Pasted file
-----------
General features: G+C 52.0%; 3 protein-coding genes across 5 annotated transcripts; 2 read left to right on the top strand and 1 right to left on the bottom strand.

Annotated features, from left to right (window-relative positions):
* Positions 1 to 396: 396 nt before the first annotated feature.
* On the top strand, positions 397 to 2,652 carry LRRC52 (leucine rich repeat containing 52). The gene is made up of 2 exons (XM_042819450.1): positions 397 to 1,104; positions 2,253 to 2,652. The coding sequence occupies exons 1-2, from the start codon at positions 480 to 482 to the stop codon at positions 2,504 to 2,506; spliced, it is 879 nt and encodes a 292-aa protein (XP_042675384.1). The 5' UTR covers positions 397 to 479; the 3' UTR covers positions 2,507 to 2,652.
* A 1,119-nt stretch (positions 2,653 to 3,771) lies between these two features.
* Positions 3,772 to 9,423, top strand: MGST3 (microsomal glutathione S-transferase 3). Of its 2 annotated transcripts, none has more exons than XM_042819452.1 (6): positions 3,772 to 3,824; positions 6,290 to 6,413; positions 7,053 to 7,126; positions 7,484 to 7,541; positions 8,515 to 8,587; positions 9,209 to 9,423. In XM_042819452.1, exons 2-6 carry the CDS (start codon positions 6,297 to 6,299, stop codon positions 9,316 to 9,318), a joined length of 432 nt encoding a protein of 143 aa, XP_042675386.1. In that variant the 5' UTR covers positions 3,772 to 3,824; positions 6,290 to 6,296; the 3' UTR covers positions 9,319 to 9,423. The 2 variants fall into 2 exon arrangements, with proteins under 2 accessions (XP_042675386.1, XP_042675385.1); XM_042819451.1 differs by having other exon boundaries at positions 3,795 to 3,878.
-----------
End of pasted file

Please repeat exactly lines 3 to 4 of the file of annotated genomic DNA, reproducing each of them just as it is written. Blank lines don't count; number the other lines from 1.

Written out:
* Positions 1 to 396: 396 nt before the first annotated feature.
* On the top strand, positions 397 to 2,652 carry LRRC52 (leucine rich repeat containing 52). The gene is made up of 2 exons (XM_042819450.1): positions 397 to 1,104; positions 2,253 to 2,652. The coding sequence occupies exons 1-2, from the start codon at positions 480 to 482 to the stop codon at positions 2,504 to 2,506; spliced, it is 879 nt and encodes a 292-aa protein (XP_042675384.1). The 5' UTR covers positions 397 to 479; the 3' UTR covers positions 2,507 to 2,652.